During the latter part of the summer of 1833 the small party under the leadership of Commissioner Henry L. Ellsworth reached the Pawnee towns, and in the narrative of the expedition are to be found many references to the customs of the people whose habitations were the primitive earth-covered lodges. The second morning after arriving at the village of the Grand Pawnee several members of the party walked about among the lodges, and at that time, so wrote Irving: “The warriors were collected in small knots of five or six, and by their vehement gestures, were apparently engaged in earnest conversation. The children were rolling and tumbling in the dirt; the squaws were busily engaged. Some were bringing from their lodges large leather sacks of shelled corn; others were spreading it out to dry, upon the leather of their buffalo-skin tents, which had been stretched out upon the ground. Others were cleansing from it the decayed kernels and packing it up in small sacks of whitish undressed leather, resembling parchment. These were then deposited in cache-holes for a winter’s store.
“At a distance from the village, a band of females were slowly wending along the top of the low prairie ridges, to their daily labor in the small plantations of corn. These are scattered in every direction round the village, wherever a spot of rich, black soil, gives promise of a bountiful harvest. Some of them are as much as eight miles distant from the town.”5
Later the same day a council was held at the lodge of the chief, attended by the principal men of the village, and it is interesting to read the description of the gathering of those who were to participate: “The lodge had been swept clean; a large cheery fire was crackling in the centre. The rabble crowd of loungers and hangersan had been routed; and besides the family of the chief, we were the only occupants of the spacious building.
“At mid-day the chiefs and braves began to assemble. They were full dressed; many of the young warriors had spent the whole morning in preparation, and now presented themselves, fully ornamented for the meeting.
“As the hour for the opening of the council grew nearer, the tall, muffled warriors poured in, in one continuous stream. They moved quietly to the places allotted them, and seating themselves in silence round the chief, according to their rank. The crowd continued flowing in until the lodge was filled almost to suffocation. As they came in, they seated themselves, until five or six circles were formed, one beyond the other, the last ranging against the wall of the building. In the ring nearest the chiefs, sat the principal braves, or those warriors whose deeds of blood entitled them to a high rank in the councils of the nation. The more distant circles were filled by such young men of the village as were admitted to its councils. The passage leading to the open air, was completely blocked up with a tight wedged mass of women and children, who dared venture no nearer to the deliberations of the tribe.” When all had gathered the chief filled a large stone pipe, took a few puffs, then handed it to the members of the commissioner’s party, who in turn passed it to the other Indians. The addresses were then made and the council deliberated on the several questions presented.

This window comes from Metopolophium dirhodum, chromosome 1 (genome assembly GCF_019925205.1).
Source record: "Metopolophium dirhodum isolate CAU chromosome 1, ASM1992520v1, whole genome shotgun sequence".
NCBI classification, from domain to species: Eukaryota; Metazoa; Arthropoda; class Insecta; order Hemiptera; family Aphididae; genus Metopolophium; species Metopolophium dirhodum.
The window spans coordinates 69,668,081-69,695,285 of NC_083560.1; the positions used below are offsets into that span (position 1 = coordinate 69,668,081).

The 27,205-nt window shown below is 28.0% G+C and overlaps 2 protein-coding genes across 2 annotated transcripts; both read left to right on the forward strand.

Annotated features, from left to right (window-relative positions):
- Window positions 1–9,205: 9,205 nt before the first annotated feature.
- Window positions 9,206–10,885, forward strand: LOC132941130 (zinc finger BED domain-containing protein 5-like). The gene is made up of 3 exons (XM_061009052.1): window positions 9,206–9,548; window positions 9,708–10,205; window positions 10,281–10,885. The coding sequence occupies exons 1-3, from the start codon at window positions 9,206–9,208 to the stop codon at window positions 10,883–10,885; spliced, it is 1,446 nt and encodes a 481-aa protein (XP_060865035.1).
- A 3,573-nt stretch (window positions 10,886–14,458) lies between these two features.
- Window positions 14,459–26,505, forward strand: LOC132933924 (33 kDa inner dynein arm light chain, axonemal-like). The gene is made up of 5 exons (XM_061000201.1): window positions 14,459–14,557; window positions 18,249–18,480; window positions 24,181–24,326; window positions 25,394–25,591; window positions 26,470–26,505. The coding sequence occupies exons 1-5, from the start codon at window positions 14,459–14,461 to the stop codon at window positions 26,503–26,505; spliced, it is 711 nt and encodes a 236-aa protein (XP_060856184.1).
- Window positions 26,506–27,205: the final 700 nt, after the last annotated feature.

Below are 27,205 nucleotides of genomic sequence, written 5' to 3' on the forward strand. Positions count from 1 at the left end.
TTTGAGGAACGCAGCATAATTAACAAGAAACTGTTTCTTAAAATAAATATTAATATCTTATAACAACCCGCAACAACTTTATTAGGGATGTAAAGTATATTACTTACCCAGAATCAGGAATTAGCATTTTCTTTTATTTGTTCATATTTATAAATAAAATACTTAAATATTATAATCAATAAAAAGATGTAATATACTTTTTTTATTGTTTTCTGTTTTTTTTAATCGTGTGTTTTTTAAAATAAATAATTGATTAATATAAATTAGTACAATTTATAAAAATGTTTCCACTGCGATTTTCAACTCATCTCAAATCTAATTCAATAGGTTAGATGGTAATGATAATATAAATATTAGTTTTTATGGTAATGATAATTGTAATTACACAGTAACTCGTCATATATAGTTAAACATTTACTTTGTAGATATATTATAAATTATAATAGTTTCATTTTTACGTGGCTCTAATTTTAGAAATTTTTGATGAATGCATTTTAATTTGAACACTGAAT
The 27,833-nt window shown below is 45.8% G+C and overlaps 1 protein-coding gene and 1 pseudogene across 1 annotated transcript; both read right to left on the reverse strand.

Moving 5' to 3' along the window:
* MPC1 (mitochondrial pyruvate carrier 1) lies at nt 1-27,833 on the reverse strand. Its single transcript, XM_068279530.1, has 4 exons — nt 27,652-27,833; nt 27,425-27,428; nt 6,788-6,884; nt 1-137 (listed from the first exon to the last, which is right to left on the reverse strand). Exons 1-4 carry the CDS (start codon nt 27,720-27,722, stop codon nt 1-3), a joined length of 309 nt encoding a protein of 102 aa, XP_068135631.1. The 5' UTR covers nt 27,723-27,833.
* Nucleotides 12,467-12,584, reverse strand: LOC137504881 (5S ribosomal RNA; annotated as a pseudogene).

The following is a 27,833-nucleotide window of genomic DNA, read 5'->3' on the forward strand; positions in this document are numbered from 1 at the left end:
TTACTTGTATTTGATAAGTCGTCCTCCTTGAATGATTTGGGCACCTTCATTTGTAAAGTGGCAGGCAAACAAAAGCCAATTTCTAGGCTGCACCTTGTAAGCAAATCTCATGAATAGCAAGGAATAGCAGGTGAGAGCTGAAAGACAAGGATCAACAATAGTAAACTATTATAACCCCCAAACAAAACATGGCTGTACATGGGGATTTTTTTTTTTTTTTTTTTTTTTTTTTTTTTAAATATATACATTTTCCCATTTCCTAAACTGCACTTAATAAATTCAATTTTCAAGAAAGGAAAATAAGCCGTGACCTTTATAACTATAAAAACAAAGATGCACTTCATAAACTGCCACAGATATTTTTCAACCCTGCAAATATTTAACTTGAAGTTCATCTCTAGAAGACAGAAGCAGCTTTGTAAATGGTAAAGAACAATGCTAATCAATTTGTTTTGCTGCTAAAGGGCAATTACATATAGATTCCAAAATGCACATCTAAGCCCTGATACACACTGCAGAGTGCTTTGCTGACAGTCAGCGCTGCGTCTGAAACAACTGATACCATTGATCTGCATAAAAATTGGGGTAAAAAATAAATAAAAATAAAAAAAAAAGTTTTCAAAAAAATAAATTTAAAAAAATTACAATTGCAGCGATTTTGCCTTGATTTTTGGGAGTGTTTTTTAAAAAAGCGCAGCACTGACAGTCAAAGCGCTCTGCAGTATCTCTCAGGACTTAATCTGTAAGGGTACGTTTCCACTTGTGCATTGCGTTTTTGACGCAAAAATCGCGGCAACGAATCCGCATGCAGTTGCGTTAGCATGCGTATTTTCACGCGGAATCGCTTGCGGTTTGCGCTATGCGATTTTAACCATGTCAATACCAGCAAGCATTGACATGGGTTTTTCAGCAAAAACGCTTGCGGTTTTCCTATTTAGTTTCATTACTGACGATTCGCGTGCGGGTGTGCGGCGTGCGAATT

The expedition moved on from the Grand Pawnee to the village of the Republican Pawnee, which stood on the bank of the Loup Fork of the Platte, some 20 miles distant from the former, with the rolling prairie between. Approaching the river they could see, on the far side, “a high bluff, on which was situated the dingy lodges, of the Republican village.” They were welcomed by the people of the village, and soon reached the lodge of the principal chief, Blue Coat, which they entered. Then “it was not long before the lodge became crowded. The old warriors, moved with a hushed step, across the building, and listened, to our conversation.” Soon an invitation was received to attend a feast at the lodge of the second chief. Entering that lodge, he was seen seated upon “a small leather mat. Around him were lounging about a dozen Indians. Some, reclining with their backs against the pillars supporting the roof, with their eyes half closed, were smoking their stone pipes. Some were lying half asleep upon the clay floor, with their feet within a few inches of the fire; and others were keeping up a sleepy song.